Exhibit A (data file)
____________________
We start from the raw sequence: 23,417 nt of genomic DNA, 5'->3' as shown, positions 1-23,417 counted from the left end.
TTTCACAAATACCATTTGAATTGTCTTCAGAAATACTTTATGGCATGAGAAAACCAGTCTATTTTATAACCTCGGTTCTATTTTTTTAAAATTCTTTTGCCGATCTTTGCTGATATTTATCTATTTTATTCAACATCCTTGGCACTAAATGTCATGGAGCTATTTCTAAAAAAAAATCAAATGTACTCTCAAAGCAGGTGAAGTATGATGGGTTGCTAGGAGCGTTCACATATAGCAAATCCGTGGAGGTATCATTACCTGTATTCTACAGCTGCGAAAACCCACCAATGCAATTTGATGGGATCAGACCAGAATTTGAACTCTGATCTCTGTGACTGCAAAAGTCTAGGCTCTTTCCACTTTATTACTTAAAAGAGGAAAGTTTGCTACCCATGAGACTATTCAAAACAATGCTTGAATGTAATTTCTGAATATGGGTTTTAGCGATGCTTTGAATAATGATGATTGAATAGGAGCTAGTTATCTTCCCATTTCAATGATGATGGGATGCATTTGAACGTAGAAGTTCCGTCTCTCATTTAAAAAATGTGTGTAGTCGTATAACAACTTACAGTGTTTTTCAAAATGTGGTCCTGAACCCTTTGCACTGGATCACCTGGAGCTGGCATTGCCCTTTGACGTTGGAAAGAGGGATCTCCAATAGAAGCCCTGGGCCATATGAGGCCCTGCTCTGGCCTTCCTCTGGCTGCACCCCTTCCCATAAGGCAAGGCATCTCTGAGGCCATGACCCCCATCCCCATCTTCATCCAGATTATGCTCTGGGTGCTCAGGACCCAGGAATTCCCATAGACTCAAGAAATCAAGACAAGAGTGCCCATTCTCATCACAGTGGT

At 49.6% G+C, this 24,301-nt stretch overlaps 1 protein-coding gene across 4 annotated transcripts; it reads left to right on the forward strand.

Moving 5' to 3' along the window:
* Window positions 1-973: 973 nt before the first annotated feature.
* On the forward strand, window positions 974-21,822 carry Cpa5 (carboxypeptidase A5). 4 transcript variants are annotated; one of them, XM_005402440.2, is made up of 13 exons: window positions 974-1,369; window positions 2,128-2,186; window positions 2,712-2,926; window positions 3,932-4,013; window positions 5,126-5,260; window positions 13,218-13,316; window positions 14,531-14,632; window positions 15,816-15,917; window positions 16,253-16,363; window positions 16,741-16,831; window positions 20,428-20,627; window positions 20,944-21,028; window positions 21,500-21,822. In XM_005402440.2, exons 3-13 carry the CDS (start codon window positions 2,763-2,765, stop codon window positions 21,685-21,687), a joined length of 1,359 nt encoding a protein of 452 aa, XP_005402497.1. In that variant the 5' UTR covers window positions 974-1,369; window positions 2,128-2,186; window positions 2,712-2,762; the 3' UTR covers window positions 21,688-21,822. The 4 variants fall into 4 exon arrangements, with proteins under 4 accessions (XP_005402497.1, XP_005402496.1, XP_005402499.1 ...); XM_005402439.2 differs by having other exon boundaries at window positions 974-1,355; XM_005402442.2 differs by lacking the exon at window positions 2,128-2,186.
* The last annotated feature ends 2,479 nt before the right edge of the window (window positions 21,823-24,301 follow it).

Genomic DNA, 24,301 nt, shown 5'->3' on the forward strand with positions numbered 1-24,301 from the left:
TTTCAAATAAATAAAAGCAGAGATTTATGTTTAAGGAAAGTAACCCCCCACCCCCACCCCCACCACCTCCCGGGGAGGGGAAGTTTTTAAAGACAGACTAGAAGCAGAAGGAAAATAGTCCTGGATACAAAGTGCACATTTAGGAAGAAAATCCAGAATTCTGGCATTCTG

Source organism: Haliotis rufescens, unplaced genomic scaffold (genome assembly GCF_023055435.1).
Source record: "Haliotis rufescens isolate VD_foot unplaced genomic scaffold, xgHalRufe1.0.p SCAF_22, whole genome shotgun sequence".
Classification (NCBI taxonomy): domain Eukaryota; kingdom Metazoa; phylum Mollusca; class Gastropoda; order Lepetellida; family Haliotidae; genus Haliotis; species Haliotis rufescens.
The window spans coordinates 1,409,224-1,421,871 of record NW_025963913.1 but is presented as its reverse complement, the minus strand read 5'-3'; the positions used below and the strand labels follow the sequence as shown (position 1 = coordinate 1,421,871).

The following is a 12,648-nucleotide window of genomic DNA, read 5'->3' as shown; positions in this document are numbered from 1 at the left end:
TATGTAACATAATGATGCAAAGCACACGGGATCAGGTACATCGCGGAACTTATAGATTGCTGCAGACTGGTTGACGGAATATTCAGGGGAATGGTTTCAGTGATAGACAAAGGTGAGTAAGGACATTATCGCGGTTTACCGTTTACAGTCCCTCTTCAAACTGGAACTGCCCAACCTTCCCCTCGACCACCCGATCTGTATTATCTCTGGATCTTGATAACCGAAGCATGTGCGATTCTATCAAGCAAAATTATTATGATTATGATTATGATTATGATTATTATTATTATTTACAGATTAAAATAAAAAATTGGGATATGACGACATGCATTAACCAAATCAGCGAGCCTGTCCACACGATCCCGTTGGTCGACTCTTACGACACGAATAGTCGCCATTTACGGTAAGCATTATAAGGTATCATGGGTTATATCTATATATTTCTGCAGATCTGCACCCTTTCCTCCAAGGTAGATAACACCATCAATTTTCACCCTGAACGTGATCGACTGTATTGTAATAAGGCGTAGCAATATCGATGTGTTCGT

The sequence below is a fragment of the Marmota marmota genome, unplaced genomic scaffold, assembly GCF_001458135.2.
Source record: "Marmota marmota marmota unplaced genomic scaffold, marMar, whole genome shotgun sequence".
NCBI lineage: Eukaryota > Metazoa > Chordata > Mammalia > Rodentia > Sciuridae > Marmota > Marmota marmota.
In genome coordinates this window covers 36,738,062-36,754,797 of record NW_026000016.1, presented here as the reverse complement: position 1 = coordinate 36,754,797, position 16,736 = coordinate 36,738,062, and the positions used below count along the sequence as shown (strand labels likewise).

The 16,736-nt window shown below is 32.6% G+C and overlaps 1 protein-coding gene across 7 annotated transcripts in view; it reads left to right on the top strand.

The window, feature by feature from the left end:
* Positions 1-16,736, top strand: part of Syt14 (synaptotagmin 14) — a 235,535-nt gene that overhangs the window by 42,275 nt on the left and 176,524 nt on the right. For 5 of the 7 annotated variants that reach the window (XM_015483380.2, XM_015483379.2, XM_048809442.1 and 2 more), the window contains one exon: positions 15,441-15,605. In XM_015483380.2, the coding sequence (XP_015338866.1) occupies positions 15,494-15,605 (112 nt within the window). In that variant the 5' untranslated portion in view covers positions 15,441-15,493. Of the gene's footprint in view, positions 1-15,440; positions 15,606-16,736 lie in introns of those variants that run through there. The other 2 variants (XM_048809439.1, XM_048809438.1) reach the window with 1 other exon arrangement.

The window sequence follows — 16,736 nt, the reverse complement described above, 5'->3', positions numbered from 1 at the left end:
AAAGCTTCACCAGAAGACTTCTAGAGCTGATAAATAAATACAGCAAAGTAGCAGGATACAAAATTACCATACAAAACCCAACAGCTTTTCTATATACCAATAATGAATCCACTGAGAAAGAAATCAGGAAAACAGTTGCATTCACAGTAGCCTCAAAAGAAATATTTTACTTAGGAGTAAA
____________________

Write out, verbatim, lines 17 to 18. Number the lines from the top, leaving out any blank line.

Source record: "Marmota marmota marmota unplaced genomic scaffold, marMar, whole genome shotgun sequence".
NCBI lineage: Eukaryota > Metazoa > Chordata > Mammalia > Rodentia > Sciuridae > Marmota > Marmota marmota.